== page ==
Even when trying to give an account of himself yesterday in respect of the most serious charges that could be made against a former leader, he was anxious to emphasise the agonies which he had endured. Again and again, the shameless egotist dwelt on his difficulties.
Almost no one takes him seriously now, thank God, apart from a few discredited former henchmen such as Alastair Campbell. Even erstwhile admirers will have turned away in shame and disgust as they witness his pathological urge to accumulate mountains of money despite this process often entailing doing business with brutal dictators.
Without doubt, though, he has left a rancid legacy. His lies and evasions did not merely plunge this country into a tragedy over Iraq. They have also led to a more widely traded currency of mendacity among our political class, and an Establishment culture lacking adequate checks and balances in our system of governance. For example, during the EU referendum campaign, we witnessed the unforgivable manipulation of the government machine to further the cause of Remain.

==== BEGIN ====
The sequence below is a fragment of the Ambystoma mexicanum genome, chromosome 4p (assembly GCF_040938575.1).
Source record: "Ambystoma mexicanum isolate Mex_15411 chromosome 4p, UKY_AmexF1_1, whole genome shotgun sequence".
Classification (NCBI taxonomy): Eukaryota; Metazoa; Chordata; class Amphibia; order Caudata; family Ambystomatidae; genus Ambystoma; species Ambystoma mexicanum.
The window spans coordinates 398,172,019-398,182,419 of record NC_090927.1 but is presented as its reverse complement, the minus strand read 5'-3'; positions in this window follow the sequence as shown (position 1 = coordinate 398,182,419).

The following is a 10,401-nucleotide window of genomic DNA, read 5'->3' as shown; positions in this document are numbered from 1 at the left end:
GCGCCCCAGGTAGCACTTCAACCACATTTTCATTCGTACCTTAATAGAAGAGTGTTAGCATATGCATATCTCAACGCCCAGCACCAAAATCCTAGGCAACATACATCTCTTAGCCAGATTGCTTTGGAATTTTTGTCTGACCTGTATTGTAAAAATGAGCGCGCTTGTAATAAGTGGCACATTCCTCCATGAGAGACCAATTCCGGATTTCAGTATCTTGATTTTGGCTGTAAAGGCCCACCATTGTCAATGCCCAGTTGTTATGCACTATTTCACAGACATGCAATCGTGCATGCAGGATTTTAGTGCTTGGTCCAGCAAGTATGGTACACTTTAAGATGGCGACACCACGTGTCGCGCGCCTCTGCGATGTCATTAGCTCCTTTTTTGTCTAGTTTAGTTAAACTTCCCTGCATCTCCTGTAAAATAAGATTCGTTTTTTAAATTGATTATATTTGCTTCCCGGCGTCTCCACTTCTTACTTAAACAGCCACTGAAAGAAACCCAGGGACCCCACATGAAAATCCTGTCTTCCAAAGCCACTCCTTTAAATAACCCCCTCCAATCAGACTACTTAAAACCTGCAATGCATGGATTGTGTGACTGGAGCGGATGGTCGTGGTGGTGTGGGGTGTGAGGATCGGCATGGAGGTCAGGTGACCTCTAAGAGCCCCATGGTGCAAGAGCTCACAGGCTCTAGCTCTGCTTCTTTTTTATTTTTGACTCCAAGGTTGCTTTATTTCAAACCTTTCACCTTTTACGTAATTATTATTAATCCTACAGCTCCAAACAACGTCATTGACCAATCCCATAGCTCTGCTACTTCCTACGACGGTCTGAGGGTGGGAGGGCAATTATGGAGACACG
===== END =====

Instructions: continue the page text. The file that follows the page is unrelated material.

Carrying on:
Blair will prosper materially, of course. He’ll buy more houses and make more millions, and deliver highly lucrative speeches to credulous and admiring Right-wing audiences in America who share his mad delusion that he saved the world.
But most of us know differently. As a result of Sir John Chilcot’s report, we can see with even greater clarity than ever that Britain waged a war which it should not, and need not, have done. We know that, thanks to Tony Blair’s vanity and egomania, the lives of 179 British servicemen and women and countless innocent Iraqis have been sacrificed for nothing.